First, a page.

On the Line / Menu + Food / What Is Cultural Appropriation, and How Does It Come up in Restaurants?

What Is Cultural Appropriation, and How Does It Come up in Restaurants?

When a culture's food is sold by someone who isn't from that culture, they could be venturing into cultural appropriation territory. Learn about this industry-wide problem and how we can do better.

Cultural appropriation header

In the months following the resurgence of the Black Lives Matter movement after the murder of George Floyd, industries nationwide have been reckoning with the ways they’ve perpetuated systemic racism. The restaurant industry, of course, is no exception, and is now contending with the way they, as employers and purveyors of hospitality, have ignored or exacerbated the problems that Black, Indigenous, and People of Color (BIPOC)* face daily.

Though whites-only lunch counters and back door entrances for Black patrons may be long gone, incidents of explicit racial discrimination in restaurants still occur today. At Baltimore’s Ouzo Bay this past June, management denied entry to a Black woman and her son, citing her son’s black Air Jordan T-shirt, black shorts, and sneakers, because Ouzo Bay upheld a strict dress code, prohibiting “excessively baggy clothing” and “athletic attire.” However, the woman, Martha Grant, recorded a viral social media video showing a white boy wearing a similar outfit dining in the restaurant while she and her son were forced to leave. After the ensuing media firestorm, the manager involved was fired.

Of course, the restaurant industry’s complicity in upholding the current racial and socioeconomic status quo goes far beyond such overt acts of racism. Earlier this year, the coronavirus pandemic had already laid bare the inequities in the restaurant industry, which disproportionately impact BIPOC workers. New Orleans-based chef and activist Tunde Wey elaborated on the industry’s problems in an early pandemic-era interview with The New Yorker’s Helen Rosner. “I think the biggest issue with employment in general — anywhere in the world, but especially in the U.S. — is lack of choice,” said Wey, underscoring the fact that many restaurant industry workers must work in precarious, underpaid positions because they don’t have another option.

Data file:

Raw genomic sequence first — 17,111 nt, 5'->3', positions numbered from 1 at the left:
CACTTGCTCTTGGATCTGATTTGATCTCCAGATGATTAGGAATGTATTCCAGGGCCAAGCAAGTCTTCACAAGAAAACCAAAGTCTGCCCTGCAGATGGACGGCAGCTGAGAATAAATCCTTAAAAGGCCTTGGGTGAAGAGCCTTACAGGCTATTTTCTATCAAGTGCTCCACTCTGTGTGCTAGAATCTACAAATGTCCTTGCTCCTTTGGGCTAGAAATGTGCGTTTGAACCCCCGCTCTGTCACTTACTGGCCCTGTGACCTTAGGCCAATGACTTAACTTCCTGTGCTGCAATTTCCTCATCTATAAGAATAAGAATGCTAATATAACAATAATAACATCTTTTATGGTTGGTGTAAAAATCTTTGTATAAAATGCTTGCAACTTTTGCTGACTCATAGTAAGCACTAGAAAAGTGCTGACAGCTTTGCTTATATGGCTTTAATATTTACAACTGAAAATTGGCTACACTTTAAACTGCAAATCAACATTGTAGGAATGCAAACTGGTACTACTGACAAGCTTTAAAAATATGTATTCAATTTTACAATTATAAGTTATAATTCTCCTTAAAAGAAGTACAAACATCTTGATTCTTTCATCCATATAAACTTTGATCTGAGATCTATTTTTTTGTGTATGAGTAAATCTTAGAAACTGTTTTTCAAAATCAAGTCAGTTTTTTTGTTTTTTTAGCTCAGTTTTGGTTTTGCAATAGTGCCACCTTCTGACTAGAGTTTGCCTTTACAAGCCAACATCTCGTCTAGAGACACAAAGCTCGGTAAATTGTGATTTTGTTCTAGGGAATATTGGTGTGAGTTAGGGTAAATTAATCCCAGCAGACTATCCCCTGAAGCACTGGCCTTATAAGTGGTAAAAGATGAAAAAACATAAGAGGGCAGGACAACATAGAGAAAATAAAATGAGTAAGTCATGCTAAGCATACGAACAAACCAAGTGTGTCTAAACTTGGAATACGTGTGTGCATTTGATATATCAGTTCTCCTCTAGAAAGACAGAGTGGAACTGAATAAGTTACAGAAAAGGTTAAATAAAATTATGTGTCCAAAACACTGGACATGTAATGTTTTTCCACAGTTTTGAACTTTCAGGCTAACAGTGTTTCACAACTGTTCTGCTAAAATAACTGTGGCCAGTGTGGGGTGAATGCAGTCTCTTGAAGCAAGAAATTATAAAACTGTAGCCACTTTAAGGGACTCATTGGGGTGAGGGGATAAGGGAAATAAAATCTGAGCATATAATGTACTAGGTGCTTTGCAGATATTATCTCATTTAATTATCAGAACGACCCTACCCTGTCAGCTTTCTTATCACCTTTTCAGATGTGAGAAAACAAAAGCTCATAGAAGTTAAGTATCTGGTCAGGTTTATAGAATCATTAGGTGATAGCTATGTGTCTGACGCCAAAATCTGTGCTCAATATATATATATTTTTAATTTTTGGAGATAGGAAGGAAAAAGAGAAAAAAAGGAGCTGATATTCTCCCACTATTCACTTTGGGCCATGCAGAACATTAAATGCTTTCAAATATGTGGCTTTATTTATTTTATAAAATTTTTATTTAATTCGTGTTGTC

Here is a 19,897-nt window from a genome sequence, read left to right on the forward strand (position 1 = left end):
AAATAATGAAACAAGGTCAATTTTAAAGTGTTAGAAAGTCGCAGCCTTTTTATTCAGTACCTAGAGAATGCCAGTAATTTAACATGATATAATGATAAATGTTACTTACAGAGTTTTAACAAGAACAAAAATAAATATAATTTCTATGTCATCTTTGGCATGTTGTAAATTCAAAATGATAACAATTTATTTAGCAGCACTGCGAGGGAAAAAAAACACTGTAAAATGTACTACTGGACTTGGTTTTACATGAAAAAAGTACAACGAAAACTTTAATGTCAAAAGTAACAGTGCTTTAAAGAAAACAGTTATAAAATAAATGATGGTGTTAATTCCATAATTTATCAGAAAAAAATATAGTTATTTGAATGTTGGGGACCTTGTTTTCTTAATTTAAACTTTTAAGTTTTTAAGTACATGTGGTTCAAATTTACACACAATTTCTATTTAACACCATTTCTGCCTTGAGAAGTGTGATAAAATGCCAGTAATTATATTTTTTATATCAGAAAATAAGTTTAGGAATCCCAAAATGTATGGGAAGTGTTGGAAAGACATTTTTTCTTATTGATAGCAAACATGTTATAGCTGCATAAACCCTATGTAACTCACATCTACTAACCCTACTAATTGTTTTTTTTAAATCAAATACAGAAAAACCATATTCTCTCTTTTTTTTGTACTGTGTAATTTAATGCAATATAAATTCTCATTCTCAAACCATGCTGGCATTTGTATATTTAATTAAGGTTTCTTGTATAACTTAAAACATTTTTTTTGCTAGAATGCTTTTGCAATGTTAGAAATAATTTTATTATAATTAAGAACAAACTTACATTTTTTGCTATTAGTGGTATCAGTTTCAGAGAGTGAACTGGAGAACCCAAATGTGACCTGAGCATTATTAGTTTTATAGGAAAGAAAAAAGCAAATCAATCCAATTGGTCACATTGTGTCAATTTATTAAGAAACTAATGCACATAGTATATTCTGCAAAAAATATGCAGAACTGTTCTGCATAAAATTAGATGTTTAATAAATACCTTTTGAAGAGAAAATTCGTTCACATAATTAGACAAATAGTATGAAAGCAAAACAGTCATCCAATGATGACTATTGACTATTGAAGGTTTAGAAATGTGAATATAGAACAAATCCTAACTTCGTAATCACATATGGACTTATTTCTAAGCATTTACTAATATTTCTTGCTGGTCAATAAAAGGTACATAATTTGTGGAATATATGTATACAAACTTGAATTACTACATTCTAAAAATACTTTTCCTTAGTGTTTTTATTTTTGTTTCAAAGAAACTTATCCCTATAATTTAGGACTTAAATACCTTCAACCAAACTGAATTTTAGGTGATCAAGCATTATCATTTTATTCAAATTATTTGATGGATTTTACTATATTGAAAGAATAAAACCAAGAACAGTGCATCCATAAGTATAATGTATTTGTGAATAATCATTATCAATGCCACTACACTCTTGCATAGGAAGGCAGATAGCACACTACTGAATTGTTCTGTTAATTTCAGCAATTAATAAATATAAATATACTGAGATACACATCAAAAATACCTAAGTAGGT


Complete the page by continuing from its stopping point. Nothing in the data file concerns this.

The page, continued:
Chefs and restaurateurs across the country are being forced to reconsider how they do business. It’s not just about staying afloat during an unprecedented health and economic calamity, or updating cleaning protocols to keep employees safe — they’re also now facing the ways they have perpetuated the systemic racism that runs deep in the veins of American society. From fine dining to fast food, this industry has long been buoyed by the underpaid labor of Black and Brown workers. Regardless of an owner’s best intentions, restaurants can run the risk of letting toxic workplace environments fester while they deal with very real considerations about a business’s bottom line. Much has to change in the food industry for America to move forward.

For many BIPOC in food, this is no longer just about a seat at the table. It is about overturning it entirely, and starting anew.

For many BIPOC in food, this is no longer just about a seat at the table. It is about overturning it entirely, and starting anew. “Something that profits off of Black and brown dollars should be Black-owned,” award-winning Washington D.C. chef Kwame Onwuachi told the New York Times, regarding his recent departure from Kith and Kin, one of D.C.’s most prominent restaurants that features a menu inspired by cuisines of the African diaspora. 

Onwuachi’s departure highlights one problem the restaurant industry has long grappled with but needs to fix now: cultural appropriation. 

What is cultural appropriation, and how does this apply to the restaurant industry?

According to Oxford’s online dictionary, cultural appropriation is defined as “the unacknowledged or inappropriate adoption of the customs, practices, ideas, etc. of one people or society by members of another and typically more dominant people or society.” Oxford’s reference site dates the term’s origins to the 1980’s, when academics in critical race theory began to criticize the way largely white people in the Western world cherry-picked aspects of Black culture to exploit for profit, entertainment, or “new” ideas.

Cultural appropriation in food has often made headlines in recent years in relation to Asian cuisine, from the now-shuttered Lucky Lee’s in New York billing itself as “clean” Chinese food in early 2019 to Bon Appetit’s infamous 2016 how-to video (statement linked here) on eating Vietnamese pho, which provoked scathing reactions online for the white male video host’s ignorant, clearly misinformed advice on the “right” way to eat rice noodles. Of course, BA’s own recent upheaval has led to more major changes, including the ousting of its editor-in-chief.